In memoriam Jack Body (1944-2015) (cont'd)
Jack Body was not only a composer, but also an ethnomusicologist, photographer, university teacher and arts producer. Many people in the field of Asian music knew him because of his lifelong fascination with the music and cultures of South and East Asia, particularly Indonesia, but also China, and his tireless activities as a promoter of both avant-garde and traditional music in a wide range of countries along the Pacific. His own compositions were audibly influenced and inspired by this interest in Asian sounds and instruments.
Jack will be remembered, by most of those who knew him, as a remarkable artist, but what shone through in his music, and what captivated so many who had the pleasure to meet him in person, was his warm and generous personality, his extraordinary charm, his sense of humour, his endearing wisdom, which existed alongside a strong sense of commitment – to life, to art, and to his fellow human beings.
As an organizer, Jack had a significant impact on the promotion of Asian music in New Zealand, and on the promotion of New Zealand music both at home and abroad. As an ethnomusicologist, he published a number of CDs of traditional Asian music, including South of the Clouds, a 4-CD set released on Ode Records, documented rare field recordings of Chinese ethnomusicologist Zhang Xingrong.
Among his finest achievements as a composer was undoubtedly his opera Alley, based on the life of Rewi Alley, a well-known New Zealand-born writer and political activist who spent much of his life in China. The opera was premiered to wide acclaim at the 1998 NZ International Festival of the Arts. It featured two hua'er (regional folk song) singers from Gansu, as well as Beijing's Huaxia Chamber Ensemble and a small orchestra of New Zealand musicians. Anyone familiar with Jack Body's music would be able to list other outstanding pieces as fine samples of his art, not least the famous Three Transcriptions for string quartet which he wrote for the Kronos Quartet in 1988. They were based on transcriptions of Chinese minority songs. Many of Jack's works incorporated such references to Asian music, or directly employed Asian instruments, from gamelan to sheng and gangsa. Field recordings of traditional music often served as source material for his electronic works, or as an inspiration for the sound and shape of his compositions. In some instances, his idea was to transcribe the essence of a non-western musical source in such a way that it would become playable for western musicians.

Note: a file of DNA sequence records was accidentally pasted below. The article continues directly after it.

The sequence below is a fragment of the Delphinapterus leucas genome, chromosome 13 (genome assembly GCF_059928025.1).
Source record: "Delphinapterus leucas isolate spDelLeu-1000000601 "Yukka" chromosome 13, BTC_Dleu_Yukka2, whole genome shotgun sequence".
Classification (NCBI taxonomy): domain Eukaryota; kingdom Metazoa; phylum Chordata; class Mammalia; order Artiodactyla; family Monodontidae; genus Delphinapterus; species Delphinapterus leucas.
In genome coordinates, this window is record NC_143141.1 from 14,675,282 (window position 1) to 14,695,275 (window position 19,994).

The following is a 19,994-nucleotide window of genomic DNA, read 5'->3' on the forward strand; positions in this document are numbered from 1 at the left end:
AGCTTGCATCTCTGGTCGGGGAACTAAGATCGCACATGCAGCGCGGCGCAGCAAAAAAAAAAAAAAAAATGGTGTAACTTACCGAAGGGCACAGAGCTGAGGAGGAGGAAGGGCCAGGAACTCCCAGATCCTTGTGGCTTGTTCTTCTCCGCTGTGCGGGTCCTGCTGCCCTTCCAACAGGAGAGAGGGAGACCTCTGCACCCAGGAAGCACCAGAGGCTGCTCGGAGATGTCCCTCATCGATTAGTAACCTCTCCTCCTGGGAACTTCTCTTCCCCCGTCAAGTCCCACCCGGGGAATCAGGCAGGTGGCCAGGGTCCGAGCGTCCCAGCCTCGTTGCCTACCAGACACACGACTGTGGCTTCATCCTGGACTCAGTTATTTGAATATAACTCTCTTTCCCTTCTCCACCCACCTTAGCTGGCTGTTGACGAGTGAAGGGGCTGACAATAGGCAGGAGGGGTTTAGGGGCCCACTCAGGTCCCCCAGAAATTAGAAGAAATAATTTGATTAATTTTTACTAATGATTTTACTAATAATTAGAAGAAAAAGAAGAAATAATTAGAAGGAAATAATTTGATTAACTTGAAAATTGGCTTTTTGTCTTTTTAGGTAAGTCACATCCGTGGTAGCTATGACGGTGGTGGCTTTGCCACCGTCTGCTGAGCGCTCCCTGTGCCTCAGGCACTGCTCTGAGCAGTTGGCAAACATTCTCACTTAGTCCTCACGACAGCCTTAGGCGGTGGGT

Several of Jack's works explicitly engaged with his socio-political views and ideas on personal freedom, a recurring theme in his work being that of homosexuality. The Indonesian linguist Yono Soekarno was his partner for life.
Body was also active as a university teacher, and as an art photographer whose work was shown in New Zealand galleries. He received many awards and honours. In the spring of 2015, shortly before his death, he was named a New Zealand Icon, the highest award given by the New Zealand Arts Foundation, in recognition for all he had done and given for New Zealand. He was the first composer to be so honoured. He lived to his 70th birthday and was able to see the completion of a wonderful book called Jack! Celebrating Jack Body, composer, which was meant as a tribute to a wholly loveable man. It's a book full of stories and reminiscenses and many wonderful photographs, that will help to keep his memory alive for future generations. And then there is also his official website, where friends and colleagues can now pay him tributes (www.jackbody.com/pages/tributes.htm) There's a 70th year birthday greeting on video from composer Tan Dun, and a moving written tribute from his student Chris Bourke.